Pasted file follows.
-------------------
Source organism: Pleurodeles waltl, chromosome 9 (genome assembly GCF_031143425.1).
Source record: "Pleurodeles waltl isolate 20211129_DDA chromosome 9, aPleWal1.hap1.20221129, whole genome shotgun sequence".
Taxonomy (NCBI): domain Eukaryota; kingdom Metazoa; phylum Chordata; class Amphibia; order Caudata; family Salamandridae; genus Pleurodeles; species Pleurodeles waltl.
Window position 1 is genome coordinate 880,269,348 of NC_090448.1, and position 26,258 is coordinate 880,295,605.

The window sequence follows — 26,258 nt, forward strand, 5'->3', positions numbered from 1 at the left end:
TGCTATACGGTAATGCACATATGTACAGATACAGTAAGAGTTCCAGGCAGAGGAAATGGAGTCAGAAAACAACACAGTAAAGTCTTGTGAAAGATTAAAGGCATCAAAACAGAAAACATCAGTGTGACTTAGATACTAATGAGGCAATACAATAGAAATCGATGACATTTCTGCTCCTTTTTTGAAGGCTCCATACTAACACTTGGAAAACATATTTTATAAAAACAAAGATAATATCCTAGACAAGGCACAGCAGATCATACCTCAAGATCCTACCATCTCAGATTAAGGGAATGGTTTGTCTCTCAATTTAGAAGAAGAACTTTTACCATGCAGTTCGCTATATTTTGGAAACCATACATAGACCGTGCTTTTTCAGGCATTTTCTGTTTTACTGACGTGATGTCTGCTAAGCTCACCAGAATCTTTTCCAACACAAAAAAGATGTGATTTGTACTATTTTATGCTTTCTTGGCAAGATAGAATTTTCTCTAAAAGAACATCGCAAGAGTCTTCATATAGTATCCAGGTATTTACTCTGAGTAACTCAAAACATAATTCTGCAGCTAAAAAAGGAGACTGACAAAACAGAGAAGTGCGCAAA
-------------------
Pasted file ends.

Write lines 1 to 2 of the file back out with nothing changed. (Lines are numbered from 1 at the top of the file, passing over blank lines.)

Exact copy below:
Source organism: Pleurodeles waltl, chromosome 9 (genome assembly GCF_031143425.1).
Source record: "Pleurodeles waltl isolate 20211129_DDA chromosome 9, aPleWal1.hap1.20221129, whole genome shotgun sequence".